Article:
Zinc is important for the formation of new skin tissue and to help pressure ulcers to heal. Good sources are lean red meat, shell fish, milk, cheese, bread, lentils, beans and cereal products such as wheatgerm.

Vitamin and mineral supplements
If you cannot eat enough foods containing key vitamins and minerals then you may need to take a supplement. If you are unable to manage a varied diet, or have a poor appetite, an “A to Z” type vitamin and mineral supplement may be necessary and these are available from many high street chemists. If you are managing to eat a full and varied diet then there is no benefit in taking high levels of vitamins and mineral supplements – in fact, this can be harmful.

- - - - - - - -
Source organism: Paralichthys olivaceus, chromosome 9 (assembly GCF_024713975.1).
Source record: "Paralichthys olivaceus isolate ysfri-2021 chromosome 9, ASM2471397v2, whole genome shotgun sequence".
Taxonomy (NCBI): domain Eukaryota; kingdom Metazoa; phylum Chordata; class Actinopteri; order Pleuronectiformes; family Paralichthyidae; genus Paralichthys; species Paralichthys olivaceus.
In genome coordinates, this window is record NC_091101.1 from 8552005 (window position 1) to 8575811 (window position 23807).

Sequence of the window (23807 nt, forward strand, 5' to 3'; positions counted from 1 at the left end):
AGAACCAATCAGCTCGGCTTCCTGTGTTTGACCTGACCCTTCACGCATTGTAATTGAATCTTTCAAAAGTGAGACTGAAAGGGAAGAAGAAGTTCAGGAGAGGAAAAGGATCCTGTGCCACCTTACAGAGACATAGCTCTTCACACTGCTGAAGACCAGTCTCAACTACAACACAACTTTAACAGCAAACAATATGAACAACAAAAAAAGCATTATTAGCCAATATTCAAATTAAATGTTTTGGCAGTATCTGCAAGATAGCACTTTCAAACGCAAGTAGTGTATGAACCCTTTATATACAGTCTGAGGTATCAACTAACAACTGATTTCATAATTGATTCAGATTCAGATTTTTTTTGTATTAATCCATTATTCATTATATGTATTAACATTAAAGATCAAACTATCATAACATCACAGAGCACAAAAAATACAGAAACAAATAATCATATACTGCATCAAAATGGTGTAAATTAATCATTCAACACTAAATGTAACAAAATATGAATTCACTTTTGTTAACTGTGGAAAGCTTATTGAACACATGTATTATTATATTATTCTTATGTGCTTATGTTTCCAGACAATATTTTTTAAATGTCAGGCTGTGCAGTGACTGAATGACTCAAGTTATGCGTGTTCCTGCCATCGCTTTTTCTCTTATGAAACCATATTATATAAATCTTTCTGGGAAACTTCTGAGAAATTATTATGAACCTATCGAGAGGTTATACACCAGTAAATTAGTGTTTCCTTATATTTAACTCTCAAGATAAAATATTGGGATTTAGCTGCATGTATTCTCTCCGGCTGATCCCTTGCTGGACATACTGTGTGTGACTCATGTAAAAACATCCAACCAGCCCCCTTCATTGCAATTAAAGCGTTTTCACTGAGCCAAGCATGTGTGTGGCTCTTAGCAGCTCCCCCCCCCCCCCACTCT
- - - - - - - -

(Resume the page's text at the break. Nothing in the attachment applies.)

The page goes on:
Dehydrated skin can become dry and fragile. It is important that your skin is kept moist from the inside. You should aim for 1.5 to two litres per day (six to ten mugs). This could include any liquid (tea, coffee, milk, water, juice) but not alcohol. If you are overweight avoid drinks that contain sugar, choosing sugar free alternatives or using low-calorie sweeteners in hot drinks.

Body weight
If you are overweight, losing weight could help to reduce the risk of pressure ulcers and protect a newly healed pressure ulcer. However, if you restrict your intake too much whilst a pressure ulcer is healing it could delay the healing process.

It is important that you maintain a balance to your diet so that your body continues to get all the nutrients it needs. Simple changes that you could make to your diet if you are overweight are: